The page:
Let me tell you a story…

The past month I have been finding myself having problems writing. Something about forwarding a middle grade storyline is just not sticking with me. The last time this happened, I realized there was something in my head plugging up the works. Something I had to get out. This past week I may have identified it.

While watching the Rock and Roll Hall of Fame inductions I was hit at the end of the acceptance speech for Lou Reed, given by his wife, Laurie Anderson. At the end of it, after saying the last of the list of three times you die is after the last time your name is spoken, she called for one more and the gathered crowd called out in unison, “Lou!” This past year was one of the few times since I was a kid that I didn’t stop and process the hurt. My friend and companion for the last 15 plus years was gone. And in the five weeks or so before we found a mistreated dog that needed our help, I hadn’t sat in the silence of an empty Tuesday night and processed it. I ran from it.

Now we are coming up on 11 months since we lost him. I can feel it approaching on me. Clinging at me while trying to pull me down. It has made me wonder how diffcult it would be if – like many of my friends – I suffered from depression. Which snowballs into me worrying about them and pushing off my own shadows again.

I have no idea why, but this reminded me of The Lost Story. I have a folder with most of my first writing from high school. Anything and everything was worth keeping. Who knows? There might be something useful in there now that I have the experience and skill to write it. Maybe not, but I still saved it. All but one.

I have never read this story aloud. I never turned it in to my creative writing class. Nobody has ever read it. This includes my wife of nearly 25 years or any of the people involved in the story. It was written the first time that I was plugged up like this. My first “memory” of the darkness from inside needing to get out. But this story has a prelude to it. An explanation into the evolution of it.

Above I put the word memory in the literary equivalent of air quotes. Since leaving college I have been through a number of changes. One of the major ones was meeting the business end of a dump truck at about 45 miles per hour. I suffered what they had then called a concussion, but what doctors have identified in the post-war era as a TBI or Traumatic Brain Injury. This had three major effects on me – 1 physical and 2 mental. Probably more than 2, but who really wants to deal with that level of introspection?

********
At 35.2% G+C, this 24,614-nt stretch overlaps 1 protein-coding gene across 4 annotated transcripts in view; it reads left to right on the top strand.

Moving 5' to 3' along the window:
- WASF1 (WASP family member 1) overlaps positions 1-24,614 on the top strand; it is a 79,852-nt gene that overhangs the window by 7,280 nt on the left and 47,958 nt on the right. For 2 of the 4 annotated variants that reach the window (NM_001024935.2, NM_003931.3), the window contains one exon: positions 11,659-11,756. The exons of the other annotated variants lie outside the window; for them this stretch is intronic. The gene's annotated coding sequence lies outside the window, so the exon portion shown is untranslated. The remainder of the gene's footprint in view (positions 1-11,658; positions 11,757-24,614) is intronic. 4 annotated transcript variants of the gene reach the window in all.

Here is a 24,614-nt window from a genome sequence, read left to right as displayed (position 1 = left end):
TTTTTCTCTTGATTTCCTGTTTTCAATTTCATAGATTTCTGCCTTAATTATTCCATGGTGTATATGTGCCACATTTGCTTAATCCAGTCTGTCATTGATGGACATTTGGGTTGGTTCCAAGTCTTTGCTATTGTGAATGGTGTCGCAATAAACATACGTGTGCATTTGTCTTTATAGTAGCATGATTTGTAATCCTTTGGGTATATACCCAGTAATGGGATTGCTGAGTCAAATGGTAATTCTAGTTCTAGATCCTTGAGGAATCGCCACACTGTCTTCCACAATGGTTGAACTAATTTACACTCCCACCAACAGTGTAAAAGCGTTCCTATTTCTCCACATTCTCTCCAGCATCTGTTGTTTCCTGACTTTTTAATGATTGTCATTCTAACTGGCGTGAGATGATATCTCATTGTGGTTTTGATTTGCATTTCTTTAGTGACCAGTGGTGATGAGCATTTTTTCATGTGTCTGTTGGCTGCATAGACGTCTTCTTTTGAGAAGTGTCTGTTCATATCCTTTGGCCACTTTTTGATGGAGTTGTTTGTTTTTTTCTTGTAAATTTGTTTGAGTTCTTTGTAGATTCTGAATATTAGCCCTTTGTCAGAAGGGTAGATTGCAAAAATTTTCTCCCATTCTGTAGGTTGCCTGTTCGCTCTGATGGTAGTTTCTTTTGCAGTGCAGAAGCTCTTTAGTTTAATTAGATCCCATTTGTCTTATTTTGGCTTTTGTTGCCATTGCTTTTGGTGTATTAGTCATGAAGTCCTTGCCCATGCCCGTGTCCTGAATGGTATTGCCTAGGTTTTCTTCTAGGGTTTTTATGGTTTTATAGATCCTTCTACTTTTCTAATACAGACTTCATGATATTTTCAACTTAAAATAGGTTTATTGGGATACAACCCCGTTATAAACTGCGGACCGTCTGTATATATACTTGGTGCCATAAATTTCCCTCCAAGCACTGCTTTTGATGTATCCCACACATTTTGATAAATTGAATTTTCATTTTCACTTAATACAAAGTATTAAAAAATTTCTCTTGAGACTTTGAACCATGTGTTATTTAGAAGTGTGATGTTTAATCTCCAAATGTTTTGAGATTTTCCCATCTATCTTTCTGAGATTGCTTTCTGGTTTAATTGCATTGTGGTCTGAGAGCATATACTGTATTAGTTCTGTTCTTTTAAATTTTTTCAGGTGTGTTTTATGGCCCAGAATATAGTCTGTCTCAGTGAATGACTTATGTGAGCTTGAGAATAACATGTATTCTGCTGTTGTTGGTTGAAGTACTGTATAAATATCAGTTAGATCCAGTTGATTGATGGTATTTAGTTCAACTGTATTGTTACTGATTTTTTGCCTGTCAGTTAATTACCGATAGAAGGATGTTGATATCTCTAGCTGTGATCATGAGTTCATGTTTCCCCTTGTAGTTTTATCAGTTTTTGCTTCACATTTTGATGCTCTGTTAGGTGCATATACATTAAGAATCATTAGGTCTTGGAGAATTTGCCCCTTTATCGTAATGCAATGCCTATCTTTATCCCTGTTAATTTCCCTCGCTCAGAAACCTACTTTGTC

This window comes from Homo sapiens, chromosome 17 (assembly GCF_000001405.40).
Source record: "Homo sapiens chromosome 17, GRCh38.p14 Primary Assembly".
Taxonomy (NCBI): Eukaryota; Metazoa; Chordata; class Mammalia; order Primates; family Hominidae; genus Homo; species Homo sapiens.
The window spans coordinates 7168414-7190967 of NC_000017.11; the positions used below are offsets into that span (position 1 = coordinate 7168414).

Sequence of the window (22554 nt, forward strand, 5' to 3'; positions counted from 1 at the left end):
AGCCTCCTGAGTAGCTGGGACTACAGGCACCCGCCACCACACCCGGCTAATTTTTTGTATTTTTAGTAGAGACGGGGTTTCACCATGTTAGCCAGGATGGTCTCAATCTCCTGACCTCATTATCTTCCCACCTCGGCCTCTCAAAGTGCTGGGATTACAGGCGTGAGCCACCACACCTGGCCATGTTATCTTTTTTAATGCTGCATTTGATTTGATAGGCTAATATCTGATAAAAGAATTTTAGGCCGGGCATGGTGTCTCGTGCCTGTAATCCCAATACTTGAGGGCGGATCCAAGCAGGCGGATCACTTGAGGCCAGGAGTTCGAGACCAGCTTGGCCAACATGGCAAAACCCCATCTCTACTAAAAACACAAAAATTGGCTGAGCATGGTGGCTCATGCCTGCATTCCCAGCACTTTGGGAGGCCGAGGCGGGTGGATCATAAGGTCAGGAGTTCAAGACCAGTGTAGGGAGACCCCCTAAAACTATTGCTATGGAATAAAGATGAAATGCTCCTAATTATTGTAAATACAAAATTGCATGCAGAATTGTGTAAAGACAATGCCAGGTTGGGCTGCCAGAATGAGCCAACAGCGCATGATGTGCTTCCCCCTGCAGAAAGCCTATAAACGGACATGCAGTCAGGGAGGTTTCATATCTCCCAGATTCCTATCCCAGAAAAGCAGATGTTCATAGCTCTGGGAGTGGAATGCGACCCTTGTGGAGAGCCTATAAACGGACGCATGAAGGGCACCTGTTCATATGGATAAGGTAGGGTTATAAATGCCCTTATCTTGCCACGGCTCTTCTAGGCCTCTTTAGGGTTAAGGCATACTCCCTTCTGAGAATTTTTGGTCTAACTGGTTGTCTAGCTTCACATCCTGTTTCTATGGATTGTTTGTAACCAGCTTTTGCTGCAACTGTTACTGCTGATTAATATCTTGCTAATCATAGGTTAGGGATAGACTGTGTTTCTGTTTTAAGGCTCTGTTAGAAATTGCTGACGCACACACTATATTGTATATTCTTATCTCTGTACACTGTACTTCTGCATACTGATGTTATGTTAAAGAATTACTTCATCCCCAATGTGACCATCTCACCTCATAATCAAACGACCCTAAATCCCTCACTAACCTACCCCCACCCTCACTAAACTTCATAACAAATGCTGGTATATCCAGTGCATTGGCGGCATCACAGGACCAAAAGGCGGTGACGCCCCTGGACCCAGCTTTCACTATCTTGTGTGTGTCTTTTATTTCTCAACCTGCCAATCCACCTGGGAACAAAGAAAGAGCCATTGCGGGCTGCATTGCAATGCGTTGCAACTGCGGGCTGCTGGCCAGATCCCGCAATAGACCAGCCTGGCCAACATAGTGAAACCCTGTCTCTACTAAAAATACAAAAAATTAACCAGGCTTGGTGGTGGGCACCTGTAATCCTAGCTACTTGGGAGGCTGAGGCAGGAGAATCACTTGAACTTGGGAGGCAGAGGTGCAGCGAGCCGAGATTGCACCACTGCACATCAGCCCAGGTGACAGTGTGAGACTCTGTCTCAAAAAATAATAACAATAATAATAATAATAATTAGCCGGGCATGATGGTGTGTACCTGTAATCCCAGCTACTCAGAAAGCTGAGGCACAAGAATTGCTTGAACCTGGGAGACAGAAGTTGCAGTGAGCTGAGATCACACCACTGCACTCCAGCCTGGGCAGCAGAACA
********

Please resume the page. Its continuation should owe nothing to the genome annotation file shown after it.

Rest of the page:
The physical effect is that the frequency and intensity of my migraines would increase. A rather helpful nurse practitioner informed me this would likely include a near constant low-grade headache. She followed this with the date and street on which she had suffered hers.

Mentally, I had forgotten how to memorize numbers. I used to do so in a relational method, by plucking patterns out in the number strings. That annoying guy that could count pi out to more digits than years you’ve been alive? Yeah, that used to be me. It is so alien to me now, I can’t even accurately describe how I did it. Good thing I became an English major in college.

Additionally, I lost my memory of the week prior to the accident,with my first solid memory being in the hospital watching Highlander reruns late night. Though they tell me I was hallucinating, so who knows what I was watching. This also included just over four years of memory from further back. Middle to late 80’s, or high school.

Now if you’ve heard my stories from high school (the Lost Story being one of them), this is because I remember them. But it was like if I read it out of a book. I remember the words to the story. I even remember how to vocalize it to impart the meaning behind it. I just don’t remember being there. Since that time I have had flashes of memory return. Usually with a stabbing headache or migraine along with it, but a few have popped back. One of which was having a pair of ribs kicked out of my sternum at 16 years old. Another being the incident that spawned the Lost Story. So any potential positive from having substantial memory loss was completely gone. Thanks, karma.

In my creative writing classes I was attempting to write fantasy. Probably because between school, a full time job, martial arts classes 2-3 times a week and a girlfriend, I had no time left for Dungeons and Dragons. I wouldn’t pick it up again until college. So I was trying to write high fantasy and all of this darkness was hanging over me. What I wrote, I wrote for myself.

What I have come to see today, nearly 30 years later, is that what I wrote was similar to many of the stories I was watching. Spoken word poets writing about their pain and torment, storytellers at The Moth reliving the painful tales of the past – the Lost Story was mine. It was cheaper than therapy (of which I was highly allergic to in my teens), and easily done. And to free myself from the shadows of it, once I had decided not to share it, I remember taking the pages and burning them. Giving that story and my emotional attachment to it a viking funeral.

The odd part? Even though I can’t remember walking across the stage to receive my diploma in 1988, I remember this story. I remember the catalyst in vivid detail. And today I am going to put it back down to paper. I may post it here as a serial, or I may take it to The Moth in Milwaukee (depending on the theme that month). For all I know this copy will never be told aloud or read either. I’m just hoping it leads me towards processing the pain that is stopping me today, so that I can finish my fantasy story tomorrow.

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